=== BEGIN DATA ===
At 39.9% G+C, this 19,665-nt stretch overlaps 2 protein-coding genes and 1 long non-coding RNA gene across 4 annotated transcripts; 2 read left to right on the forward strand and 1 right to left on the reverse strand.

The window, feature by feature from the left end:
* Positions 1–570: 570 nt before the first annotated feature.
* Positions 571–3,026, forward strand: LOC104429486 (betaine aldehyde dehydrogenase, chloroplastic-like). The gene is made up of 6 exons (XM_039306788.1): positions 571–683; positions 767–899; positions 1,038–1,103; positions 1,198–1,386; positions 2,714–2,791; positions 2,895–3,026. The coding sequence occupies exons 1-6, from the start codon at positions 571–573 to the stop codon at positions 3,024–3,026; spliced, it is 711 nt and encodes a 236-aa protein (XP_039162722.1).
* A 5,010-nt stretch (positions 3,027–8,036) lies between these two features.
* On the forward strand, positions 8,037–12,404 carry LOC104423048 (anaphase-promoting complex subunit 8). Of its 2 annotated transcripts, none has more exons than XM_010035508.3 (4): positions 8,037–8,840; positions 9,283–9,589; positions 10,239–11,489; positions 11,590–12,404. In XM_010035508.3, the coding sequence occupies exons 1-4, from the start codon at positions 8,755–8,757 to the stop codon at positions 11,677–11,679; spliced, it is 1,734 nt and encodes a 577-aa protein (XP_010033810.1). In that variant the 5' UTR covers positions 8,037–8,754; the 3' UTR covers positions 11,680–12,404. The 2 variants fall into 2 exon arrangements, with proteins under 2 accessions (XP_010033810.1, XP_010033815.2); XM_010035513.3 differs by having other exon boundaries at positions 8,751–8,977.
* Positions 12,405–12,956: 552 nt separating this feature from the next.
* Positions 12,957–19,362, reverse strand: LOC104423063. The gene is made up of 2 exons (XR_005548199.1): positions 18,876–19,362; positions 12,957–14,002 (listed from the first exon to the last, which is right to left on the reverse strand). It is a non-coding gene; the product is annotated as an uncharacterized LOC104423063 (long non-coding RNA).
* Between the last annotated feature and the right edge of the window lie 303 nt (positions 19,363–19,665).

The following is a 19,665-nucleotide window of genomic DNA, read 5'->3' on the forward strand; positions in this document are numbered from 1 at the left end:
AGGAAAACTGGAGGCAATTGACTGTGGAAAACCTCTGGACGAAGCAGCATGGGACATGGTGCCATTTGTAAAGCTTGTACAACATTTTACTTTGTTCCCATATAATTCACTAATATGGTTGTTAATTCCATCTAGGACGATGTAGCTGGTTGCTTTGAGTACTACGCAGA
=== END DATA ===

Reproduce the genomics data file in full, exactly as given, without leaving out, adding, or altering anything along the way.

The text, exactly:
At 39.9% G+C, this 19,665-nt stretch overlaps 2 protein-coding genes and 1 long non-coding RNA gene across 4 annotated transcripts; 2 read left to right on the forward strand and 1 right to left on the reverse strand.

The window, feature by feature from the left end:
* Positions 1–570: 570 nt before the first annotated feature.
* Positions 571–3,026, forward strand: LOC104429486 (betaine aldehyde dehydrogenase, chloroplastic-like). The gene is made up of 6 exons (XM_039306788.1): positions 571–683; positions 767–899; positions 1,038–1,103; positions 1,198–1,386; positions 2,714–2,791; positions 2,895–3,026. The coding sequence occupies exons 1-6, from the start codon at positions 571–573 to the stop codon at positions 3,024–3,026; spliced, it is 711 nt and encodes a 236-aa protein (XP_039162722.1).
* A 5,010-nt stretch (positions 3,027–8,036) lies between these two features.
* On the forward strand, positions 8,037–12,404 carry LOC104423048 (anaphase-promoting complex subunit 8). Of its 2 annotated transcripts, none has more exons than XM_010035508.3 (4): positions 8,037–8,840; positions 9,283–9,589; positions 10,239–11,489; positions 11,590–12,404. In XM_010035508.3, the coding sequence occupies exons 1-4, from the start codon at positions 8,755–8,757 to the stop codon at positions 11,677–11,679; spliced, it is 1,734 nt and encodes a 577-aa protein (XP_010033810.1). In that variant the 5' UTR covers positions 8,037–8,754; the 3' UTR covers positions 11,680–12,404. The 2 variants fall into 2 exon arrangements, with proteins under 2 accessions (XP_010033810.1, XP_010033815.2); XM_010035513.3 differs by having other exon boundaries at positions 8,751–8,977.
* Positions 12,405–12,956: 552 nt separating this feature from the next.
* Positions 12,957–19,362, reverse strand: LOC104423063. The gene is made up of 2 exons (XR_005548199.1): positions 18,876–19,362; positions 12,957–14,002 (listed from the first exon to the last, which is right to left on the reverse strand). It is a non-coding gene; the product is annotated as an uncharacterized LOC104423063 (long non-coding RNA).
* Between the last annotated feature and the right edge of the window lie 303 nt (positions 19,363–19,665).

The following is a 19,665-nucleotide window of genomic DNA, read 5'->3' on the forward strand; positions in this document are numbered from 1 at the left end:
AGGAAAACTGGAGGCAATTGACTGTGGAAAACCTCTGGACGAAGCAGCATGGGACATGGTGCCATTTGTAAAGCTTGTACAACATTTTACTTTGTTCCCATATAATTCACTAATATGGTTGTTAATTCCATCTAGGACGATGTAGCTGGTTGCTTTGAGTACTACGCAGA